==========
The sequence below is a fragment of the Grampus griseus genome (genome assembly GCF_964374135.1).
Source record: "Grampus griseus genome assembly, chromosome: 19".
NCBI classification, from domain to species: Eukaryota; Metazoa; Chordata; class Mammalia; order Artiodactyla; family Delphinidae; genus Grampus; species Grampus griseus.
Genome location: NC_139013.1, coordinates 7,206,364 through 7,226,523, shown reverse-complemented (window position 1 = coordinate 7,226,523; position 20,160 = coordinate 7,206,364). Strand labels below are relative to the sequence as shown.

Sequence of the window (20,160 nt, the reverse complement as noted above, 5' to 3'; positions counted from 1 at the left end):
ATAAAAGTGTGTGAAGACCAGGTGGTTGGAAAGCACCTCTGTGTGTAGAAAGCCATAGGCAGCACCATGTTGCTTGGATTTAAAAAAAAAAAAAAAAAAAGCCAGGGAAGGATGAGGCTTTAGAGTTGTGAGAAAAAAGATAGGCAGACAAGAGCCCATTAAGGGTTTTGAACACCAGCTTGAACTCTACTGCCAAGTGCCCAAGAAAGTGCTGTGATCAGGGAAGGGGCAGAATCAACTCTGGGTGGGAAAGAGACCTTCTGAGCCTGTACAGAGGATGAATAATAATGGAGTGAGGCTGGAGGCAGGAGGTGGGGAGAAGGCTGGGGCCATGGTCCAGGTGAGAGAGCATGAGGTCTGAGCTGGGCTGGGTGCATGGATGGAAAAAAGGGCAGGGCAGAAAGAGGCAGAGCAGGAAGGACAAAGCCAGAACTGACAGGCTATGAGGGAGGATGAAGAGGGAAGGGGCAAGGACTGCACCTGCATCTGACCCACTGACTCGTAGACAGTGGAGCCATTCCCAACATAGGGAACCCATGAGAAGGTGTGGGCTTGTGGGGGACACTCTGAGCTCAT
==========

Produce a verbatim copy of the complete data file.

The sequence below is a fragment of the Grampus griseus genome (genome assembly GCF_964374135.1).
Source record: "Grampus griseus genome assembly, chromosome: 19".
NCBI classification, from domain to species: Eukaryota; Metazoa; Chordata; class Mammalia; order Artiodactyla; family Delphinidae; genus Grampus; species Grampus griseus.
Genome location: NC_139013.1, coordinates 7,206,364 through 7,226,523, shown reverse-complemented (window position 1 = coordinate 7,226,523; position 20,160 = coordinate 7,206,364). Strand labels below are relative to the sequence as shown.

Sequence of the window (20,160 nt, the reverse complement as noted above, 5' to 3'; positions counted from 1 at the left end):
ATAAAAGTGTGTGAAGACCAGGTGGTTGGAAAGCACCTCTGTGTGTAGAAAGCCATAGGCAGCACCATGTTGCTTGGATTTAAAAAAAAAAAAAAAAAAAGCCAGGGAAGGATGAGGCTTTAGAGTTGTGAGAAAAAAGATAGGCAGACAAGAGCCCATTAAGGGTTTTGAACACCAGCTTGAACTCTACTGCCAAGTGCCCAAGAAAGTGCTGTGATCAGGGAAGGGGCAGAATCAACTCTGGGTGGGAAAGAGACCTTCTGAGCCTGTACAGAGGATGAATAATAATGGAGTGAGGCTGGAGGCAGGAGGTGGGGAGAAGGCTGGGGCCATGGTCCAGGTGAGAGAGCATGAGGTCTGAGCTGGGCTGGGTGCATGGATGGAAAAAAGGGCAGGGCAGAAAGAGGCAGAGCAGGAAGGACAAAGCCAGAACTGACAGGCTATGAGGGAGGATGAAGAGGGAAGGGGCAAGGACTGCACCTGCATCTGACCCACTGACTCGTAGACAGTGGAGCCATTCCCAACATAGGGAACCCATGAGAAGGTGTGGGCTTGTGGGGGACACTCTGAGCTCAT